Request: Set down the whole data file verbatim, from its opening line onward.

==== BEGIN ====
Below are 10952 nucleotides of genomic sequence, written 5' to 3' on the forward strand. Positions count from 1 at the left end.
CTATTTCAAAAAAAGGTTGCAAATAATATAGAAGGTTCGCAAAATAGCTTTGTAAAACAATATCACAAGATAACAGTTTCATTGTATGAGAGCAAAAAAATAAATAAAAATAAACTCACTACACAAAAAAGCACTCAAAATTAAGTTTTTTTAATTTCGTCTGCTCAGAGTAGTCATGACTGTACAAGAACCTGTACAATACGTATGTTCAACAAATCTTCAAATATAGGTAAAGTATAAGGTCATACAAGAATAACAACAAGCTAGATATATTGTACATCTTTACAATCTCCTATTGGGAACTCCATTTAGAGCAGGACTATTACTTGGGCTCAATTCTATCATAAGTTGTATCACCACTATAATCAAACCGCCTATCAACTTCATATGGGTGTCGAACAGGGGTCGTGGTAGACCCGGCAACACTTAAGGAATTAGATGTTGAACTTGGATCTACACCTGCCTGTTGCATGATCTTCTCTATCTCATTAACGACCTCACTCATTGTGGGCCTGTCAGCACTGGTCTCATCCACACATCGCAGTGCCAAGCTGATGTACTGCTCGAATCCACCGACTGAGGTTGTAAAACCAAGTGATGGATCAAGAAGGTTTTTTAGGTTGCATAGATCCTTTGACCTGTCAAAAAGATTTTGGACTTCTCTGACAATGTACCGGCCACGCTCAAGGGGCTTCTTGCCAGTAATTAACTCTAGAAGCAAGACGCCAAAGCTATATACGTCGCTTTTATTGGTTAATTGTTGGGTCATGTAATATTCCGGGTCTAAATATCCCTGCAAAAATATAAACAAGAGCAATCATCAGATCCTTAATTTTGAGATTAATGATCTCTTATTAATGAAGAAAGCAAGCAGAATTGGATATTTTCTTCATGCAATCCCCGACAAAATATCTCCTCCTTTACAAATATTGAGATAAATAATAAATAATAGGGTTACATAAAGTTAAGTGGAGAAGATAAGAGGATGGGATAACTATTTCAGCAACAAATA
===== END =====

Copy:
Below are 10952 nucleotides of genomic sequence, written 5' to 3' on the forward strand. Positions count from 1 at the left end.
CTATTTCAAAAAAAGGTTGCAAATAATATAGAAGGTTCGCAAAATAGCTTTGTAAAACAATATCACAAGATAACAGTTTCATTGTATGAGAGCAAAAAAATAAATAAAAATAAACTCACTACACAAAAAAGCACTCAAAATTAAGTTTTTTTAATTTCGTCTGCTCAGAGTAGTCATGACTGTACAAGAACCTGTACAATACGTATGTTCAACAAATCTTCAAATATAGGTAAAGTATAAGGTCATACAAGAATAACAACAAGCTAGATATATTGTACATCTTTACAATCTCCTATTGGGAACTCCATTTAGAGCAGGACTATTACTTGGGCTCAATTCTATCATAAGTTGTATCACCACTATAATCAAACCGCCTATCAACTTCATATGGGTGTCGAACAGGGGTCGTGGTAGACCCGGCAACACTTAAGGAATTAGATGTTGAACTTGGATCTACACCTGCCTGTTGCATGATCTTCTCTATCTCATTAACGACCTCACTCATTGTGGGCCTGTCAGCACTGGTCTCATCCACACATCGCAGTGCCAAGCTGATGTACTGCTCGAATCCACCGACTGAGGTTGTAAAACCAAGTGATGGATCAAGAAGGTTTTTTAGGTTGCATAGATCCTTTGACCTGTCAAAAAGATTTTGGACTTCTCTGACAATGTACCGGCCACGCTCAAGGGGCTTCTTGCCAGTAATTAACTCTAGAAGCAAGACGCCAAAGCTATATACGTCGCTTTTATTGGTTAATTGTTGGGTCATGTAATATTCCGGGTCTAAATATCCCTGCAAAAATATAAACAAGAGCAATCATCAGATCCTTAATTTTGAGATTAATGATCTCTTATTAATGAAGAAAGCAAGCAGAATTGGATATTTTCTTCATGCAATCCCCGACAAAATATCTCCTCCTTTACAAATATTGAGATAAATAATAAATAATAGGGTTACATAAAGTTAAGTGGAGAAGATAAGAGGATGGGATAACTATTTCAGCAACAAATA